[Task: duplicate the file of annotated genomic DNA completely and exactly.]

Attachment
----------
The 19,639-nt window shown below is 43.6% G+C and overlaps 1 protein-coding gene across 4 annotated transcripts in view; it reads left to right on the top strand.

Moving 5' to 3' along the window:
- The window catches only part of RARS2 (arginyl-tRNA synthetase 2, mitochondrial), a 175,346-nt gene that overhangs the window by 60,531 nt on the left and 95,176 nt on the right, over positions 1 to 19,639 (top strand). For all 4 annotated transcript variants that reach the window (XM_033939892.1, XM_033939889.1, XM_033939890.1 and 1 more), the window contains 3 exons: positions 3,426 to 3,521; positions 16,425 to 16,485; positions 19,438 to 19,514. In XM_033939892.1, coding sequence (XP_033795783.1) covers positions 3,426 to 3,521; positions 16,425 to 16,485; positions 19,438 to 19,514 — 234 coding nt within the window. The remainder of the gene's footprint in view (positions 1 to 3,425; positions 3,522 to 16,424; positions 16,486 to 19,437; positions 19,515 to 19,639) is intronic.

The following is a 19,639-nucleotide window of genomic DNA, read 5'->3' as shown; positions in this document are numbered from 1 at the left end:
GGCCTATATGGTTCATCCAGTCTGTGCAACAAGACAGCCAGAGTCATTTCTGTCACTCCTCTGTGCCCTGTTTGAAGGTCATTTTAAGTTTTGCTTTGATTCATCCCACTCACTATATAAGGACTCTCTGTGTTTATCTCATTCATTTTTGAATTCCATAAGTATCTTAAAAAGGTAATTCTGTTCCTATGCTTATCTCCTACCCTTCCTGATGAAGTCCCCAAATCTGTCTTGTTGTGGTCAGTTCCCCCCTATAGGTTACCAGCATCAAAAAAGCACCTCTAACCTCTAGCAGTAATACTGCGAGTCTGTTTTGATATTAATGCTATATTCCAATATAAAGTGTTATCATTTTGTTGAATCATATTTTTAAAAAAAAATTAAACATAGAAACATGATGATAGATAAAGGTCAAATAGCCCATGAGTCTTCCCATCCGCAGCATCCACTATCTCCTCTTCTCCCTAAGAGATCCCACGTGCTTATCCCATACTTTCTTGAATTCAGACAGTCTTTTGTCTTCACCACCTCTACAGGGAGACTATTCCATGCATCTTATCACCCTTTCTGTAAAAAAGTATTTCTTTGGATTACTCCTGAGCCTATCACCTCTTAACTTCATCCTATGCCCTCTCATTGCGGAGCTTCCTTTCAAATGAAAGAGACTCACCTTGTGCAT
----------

The 19,639-nt window shown below is 43.6% G+C and overlaps 1 protein-coding gene across 4 annotated transcripts in view; it reads left to right on the top strand.

Moving 5' to 3' along the window:
- The window catches only part of RARS2 (arginyl-tRNA synthetase 2, mitochondrial), a 175,346-nt gene that overhangs the window by 60,531 nt on the left and 95,176 nt on the right, over positions 1 to 19,639 (top strand). For all 4 annotated transcript variants that reach the window (XM_033939892.1, XM_033939889.1, XM_033939890.1 and 1 more), the window contains 3 exons: positions 3,426 to 3,521; positions 16,425 to 16,485; positions 19,438 to 19,514. In XM_033939892.1, coding sequence (XP_033795783.1) covers positions 3,426 to 3,521; positions 16,425 to 16,485; positions 19,438 to 19,514 — 234 coding nt within the window. The remainder of the gene's footprint in view (positions 1 to 3,425; positions 3,522 to 16,424; positions 16,486 to 19,437; positions 19,515 to 19,639) is intronic.

The following is a 19,639-nucleotide window of genomic DNA, read 5'->3' as shown; positions in this document are numbered from 1 at the left end:
GGCCTATATGGTTCATCCAGTCTGTGCAACAAGACAGCCAGAGTCATTTCTGTCACTCCTCTGTGCCCTGTTTGAAGGTCATTTTAAGTTTTGCTTTGATTCATCCCACTCACTATATAAGGACTCTCTGTGTTTATCTCATTCATTTTTGAATTCCATAAGTATCTTAAAAAGGTAATTCTGTTCCTATGCTTATCTCCTACCCTTCCTGATGAAGTCCCCAAATCTGTCTTGTTGTGGTCAGTTCCCCCCTATAGGTTACCAGCATCAAAAAAGCACCTCTAACCTCTAGCAGTAATACTGCGAGTCTGTTTTGATATTAATGCTATATTCCAATATAAAGTGTTATCATTTTGTTGAATCATATTTTTAAAAAAAAATTAAACATAGAAACATGATGATAGATAAAGGTCAAATAGCCCATGAGTCTTCCCATCCGCAGCATCCACTATCTCCTCTTCTCCCTAAGAGATCCCACGTGCTTATCCCATACTTTCTTGAATTCAGACAGTCTTTTGTCTTCACCACCTCTACAGGGAGACTATTCCATGCATCTTATCACCCTTTCTGTAAAAAAGTATTTCTTTGGATTACTCCTGAGCCTATCACCTCTTAACTTCATCCTATGCCCTCTCATTGCGGAGCTTCCTTTCAAATGAAAGAGACTCACCTTGTGCAT